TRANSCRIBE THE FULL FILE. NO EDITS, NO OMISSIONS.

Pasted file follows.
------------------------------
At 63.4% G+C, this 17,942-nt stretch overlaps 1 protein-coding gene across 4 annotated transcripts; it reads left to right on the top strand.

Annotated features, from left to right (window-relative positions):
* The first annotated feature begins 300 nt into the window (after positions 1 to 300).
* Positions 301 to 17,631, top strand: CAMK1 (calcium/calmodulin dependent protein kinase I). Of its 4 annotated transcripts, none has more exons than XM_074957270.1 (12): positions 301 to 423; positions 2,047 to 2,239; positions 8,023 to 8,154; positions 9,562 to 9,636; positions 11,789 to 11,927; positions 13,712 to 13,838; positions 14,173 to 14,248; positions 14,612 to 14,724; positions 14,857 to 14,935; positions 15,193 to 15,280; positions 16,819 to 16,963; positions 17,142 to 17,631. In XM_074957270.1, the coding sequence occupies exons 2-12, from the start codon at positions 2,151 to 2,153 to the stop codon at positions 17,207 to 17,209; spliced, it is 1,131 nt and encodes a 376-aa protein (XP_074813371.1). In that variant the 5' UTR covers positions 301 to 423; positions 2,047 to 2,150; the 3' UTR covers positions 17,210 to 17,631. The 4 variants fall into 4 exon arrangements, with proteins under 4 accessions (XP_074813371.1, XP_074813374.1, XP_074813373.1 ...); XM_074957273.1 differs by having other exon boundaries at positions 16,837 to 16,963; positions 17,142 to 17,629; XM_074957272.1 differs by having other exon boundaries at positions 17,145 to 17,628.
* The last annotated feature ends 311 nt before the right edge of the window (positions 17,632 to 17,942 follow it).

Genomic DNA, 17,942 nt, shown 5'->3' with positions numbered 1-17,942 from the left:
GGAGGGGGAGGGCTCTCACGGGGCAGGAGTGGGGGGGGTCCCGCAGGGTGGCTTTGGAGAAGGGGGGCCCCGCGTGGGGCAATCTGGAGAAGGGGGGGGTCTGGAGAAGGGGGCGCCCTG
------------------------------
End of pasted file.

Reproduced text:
At 63.4% G+C, this 17,942-nt stretch overlaps 1 protein-coding gene across 4 annotated transcripts; it reads left to right on the top strand.

Annotated features, from left to right (window-relative positions):
* The first annotated feature begins 300 nt into the window (after positions 1 to 300).
* Positions 301 to 17,631, top strand: CAMK1 (calcium/calmodulin dependent protein kinase I). Of its 4 annotated transcripts, none has more exons than XM_074957270.1 (12): positions 301 to 423; positions 2,047 to 2,239; positions 8,023 to 8,154; positions 9,562 to 9,636; positions 11,789 to 11,927; positions 13,712 to 13,838; positions 14,173 to 14,248; positions 14,612 to 14,724; positions 14,857 to 14,935; positions 15,193 to 15,280; positions 16,819 to 16,963; positions 17,142 to 17,631. In XM_074957270.1, the coding sequence occupies exons 2-12, from the start codon at positions 2,151 to 2,153 to the stop codon at positions 17,207 to 17,209; spliced, it is 1,131 nt and encodes a 376-aa protein (XP_074813371.1). In that variant the 5' UTR covers positions 301 to 423; positions 2,047 to 2,150; the 3' UTR covers positions 17,210 to 17,631. The 4 variants fall into 4 exon arrangements, with proteins under 4 accessions (XP_074813371.1, XP_074813374.1, XP_074813373.1 ...); XM_074957273.1 differs by having other exon boundaries at positions 16,837 to 16,963; positions 17,142 to 17,629; XM_074957272.1 differs by having other exon boundaries at positions 17,145 to 17,628.
* The last annotated feature ends 311 nt before the right edge of the window (positions 17,632 to 17,942 follow it).

Genomic DNA, 17,942 nt, shown 5'->3' with positions numbered 1-17,942 from the left:
GGAGGGGGAGGGCTCTCACGGGGCAGGAGTGGGGGGGGTCCCGCAGGGTGGCTTTGGAGAAGGGGGGCCCCGCGTGGGGCAATCTGGAGAAGGGGGGGGTCTGGAGAAGGGGGCGCCCTG